Out of sight, out of mind. It’s human nature not to think too much about the things we don’t see or that don’t involve our day-to-day lives. Many of us aren’t old enough to remember when illnesses like measles were causing serious medical complications or even death. It’s likely you’ve never even met someone who had the mumps as a child.
And that’s due to one of the great breakthroughs in modern medicine – vaccination. Vaccines are considered safe, and in many cases they have been so effective that certain childhood diseases were considered eradicated.
Vaccinating children protects not only the child getting the shot, but those children who are too young to be vaccinated or can’t be for medical reasons. (For example children don’t typically receive the first dose of the MMR vaccine until 12 months.)
How vaccines work
Vaccines deliver an antigen, which is a killed or weakened virus. The immune system then recognizes the antigen and creates antibodies against the disease. The antibodies remain in your system, tricking your body into thinking you’ve already had a certain disease. Those antibodies are on guard, so if you are exposed to that virus they will spring into action, ensuring you don’t get sick – or if you do it will be a less severe case.
Widespread vaccination helped us achieve herd immunity for many childhood diseases, making the chance of disease outbreaks very low. However, myths and misinformation campaigns have caused more parents to delay or skip childhood vaccinations, which is why we have seen big spikes in cases of measles and mumps this year.
According to the CDC, since the two-dose MMR vaccination program was introduced in 1989, mumps cases in the United States decreased more than 99%, with only a few hundred cases reported most years. However, since 2006, there has been an increase in cases and outbreaks, and in 2018 there were 2,000 reported cases of mumps. We are well on pace to shatter that number, with more than 725 cases already reported through April.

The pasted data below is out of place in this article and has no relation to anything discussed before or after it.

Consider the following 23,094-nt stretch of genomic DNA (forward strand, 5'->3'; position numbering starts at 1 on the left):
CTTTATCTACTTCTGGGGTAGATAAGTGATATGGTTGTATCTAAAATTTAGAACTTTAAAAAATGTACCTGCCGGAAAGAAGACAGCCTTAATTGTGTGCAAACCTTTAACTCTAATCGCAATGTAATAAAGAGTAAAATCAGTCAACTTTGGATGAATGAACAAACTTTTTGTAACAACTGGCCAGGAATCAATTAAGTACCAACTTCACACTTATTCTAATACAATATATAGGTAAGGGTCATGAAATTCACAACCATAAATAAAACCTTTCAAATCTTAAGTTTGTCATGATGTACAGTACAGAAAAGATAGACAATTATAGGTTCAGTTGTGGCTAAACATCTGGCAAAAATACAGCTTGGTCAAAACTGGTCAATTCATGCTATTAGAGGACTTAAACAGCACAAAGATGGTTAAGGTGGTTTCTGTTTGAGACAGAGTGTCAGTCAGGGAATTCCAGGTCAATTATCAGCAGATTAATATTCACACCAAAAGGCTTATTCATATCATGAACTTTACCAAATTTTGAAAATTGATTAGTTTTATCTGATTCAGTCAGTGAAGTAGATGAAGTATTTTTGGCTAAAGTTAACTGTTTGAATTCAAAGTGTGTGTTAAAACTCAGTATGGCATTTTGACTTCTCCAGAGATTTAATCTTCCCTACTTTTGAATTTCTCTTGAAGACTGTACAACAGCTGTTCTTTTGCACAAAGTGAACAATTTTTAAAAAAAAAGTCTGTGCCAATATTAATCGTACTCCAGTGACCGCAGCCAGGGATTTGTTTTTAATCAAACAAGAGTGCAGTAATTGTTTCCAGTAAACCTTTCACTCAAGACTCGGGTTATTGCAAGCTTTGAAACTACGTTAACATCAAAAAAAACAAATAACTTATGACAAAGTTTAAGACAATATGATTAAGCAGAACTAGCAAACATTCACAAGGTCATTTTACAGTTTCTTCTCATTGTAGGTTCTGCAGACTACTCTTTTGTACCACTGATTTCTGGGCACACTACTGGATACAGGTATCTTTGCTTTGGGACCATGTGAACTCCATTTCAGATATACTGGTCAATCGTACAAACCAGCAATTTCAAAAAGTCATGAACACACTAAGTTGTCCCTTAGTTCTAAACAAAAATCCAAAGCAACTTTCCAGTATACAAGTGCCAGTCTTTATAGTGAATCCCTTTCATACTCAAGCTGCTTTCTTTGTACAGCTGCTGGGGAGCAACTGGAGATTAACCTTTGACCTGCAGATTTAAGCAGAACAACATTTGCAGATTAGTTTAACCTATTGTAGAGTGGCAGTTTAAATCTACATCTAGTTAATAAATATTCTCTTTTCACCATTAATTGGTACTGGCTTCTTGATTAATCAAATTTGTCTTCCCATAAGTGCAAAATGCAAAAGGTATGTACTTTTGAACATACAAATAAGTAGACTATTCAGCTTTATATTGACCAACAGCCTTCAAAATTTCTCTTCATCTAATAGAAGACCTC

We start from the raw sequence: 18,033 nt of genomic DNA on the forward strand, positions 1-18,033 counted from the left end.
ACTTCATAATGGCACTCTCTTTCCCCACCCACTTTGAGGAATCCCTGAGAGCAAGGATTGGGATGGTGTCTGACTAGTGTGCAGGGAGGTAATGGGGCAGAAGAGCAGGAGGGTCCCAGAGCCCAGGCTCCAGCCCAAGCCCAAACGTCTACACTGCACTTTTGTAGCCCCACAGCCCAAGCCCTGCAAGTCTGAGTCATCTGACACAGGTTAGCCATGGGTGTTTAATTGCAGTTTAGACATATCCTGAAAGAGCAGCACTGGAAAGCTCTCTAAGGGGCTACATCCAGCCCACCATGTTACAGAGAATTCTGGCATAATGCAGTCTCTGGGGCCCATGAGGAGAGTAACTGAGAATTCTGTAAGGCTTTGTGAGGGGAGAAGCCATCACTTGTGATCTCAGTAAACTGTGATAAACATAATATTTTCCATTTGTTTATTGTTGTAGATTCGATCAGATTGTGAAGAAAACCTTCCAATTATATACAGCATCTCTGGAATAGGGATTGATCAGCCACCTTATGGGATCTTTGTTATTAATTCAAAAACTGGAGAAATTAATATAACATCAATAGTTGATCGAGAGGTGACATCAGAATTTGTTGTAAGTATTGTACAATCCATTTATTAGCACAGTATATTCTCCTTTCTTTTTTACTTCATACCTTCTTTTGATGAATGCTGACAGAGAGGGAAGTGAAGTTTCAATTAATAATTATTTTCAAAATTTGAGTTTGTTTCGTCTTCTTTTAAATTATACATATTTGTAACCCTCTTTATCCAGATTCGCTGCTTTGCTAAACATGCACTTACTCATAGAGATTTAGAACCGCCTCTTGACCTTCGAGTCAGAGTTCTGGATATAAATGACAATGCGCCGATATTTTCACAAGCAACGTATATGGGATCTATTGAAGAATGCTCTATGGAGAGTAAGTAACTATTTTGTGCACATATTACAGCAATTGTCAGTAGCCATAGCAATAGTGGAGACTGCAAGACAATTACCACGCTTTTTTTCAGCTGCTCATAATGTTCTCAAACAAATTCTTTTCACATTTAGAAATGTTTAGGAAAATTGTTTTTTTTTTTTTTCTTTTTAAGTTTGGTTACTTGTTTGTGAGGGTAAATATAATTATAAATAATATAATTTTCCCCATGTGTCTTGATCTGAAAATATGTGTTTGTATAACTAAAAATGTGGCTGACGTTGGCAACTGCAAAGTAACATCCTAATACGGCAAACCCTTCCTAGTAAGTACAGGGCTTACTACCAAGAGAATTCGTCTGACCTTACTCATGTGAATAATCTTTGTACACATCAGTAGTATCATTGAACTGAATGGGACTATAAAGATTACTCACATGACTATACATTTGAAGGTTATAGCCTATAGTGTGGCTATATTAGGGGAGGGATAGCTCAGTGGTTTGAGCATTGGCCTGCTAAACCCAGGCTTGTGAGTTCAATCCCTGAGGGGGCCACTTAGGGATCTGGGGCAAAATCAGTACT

Measles cases in the U.S. have already broken the record number of cases in a single year since the disease was considered eliminated in 2000. More than 760 cases have been reported across 23 states in 2019, including Georgia. The vast majority of these cases are in people who were not vaccinated.
Why we recommend vaccines
At Longstreet Clinic Pediatrics, we recognize that immunizations are an essential part of preventive care and believe in the effectiveness of the vaccines we administer. The vaccines we give and their schedules are derived from data and research from children over many years. That’s why we require all patients to adhere to appropriate vaccination schedules, and gladly counsel parents about why this is so important, now more than ever.
Dr. Hussain is a board-certified pediatrician at Longstreet Clinic Pediatrics in Braselton. To ensure your child is up to date on the recommended vaccines, contact your pediatrician today, or request an appointment at one of our five locations.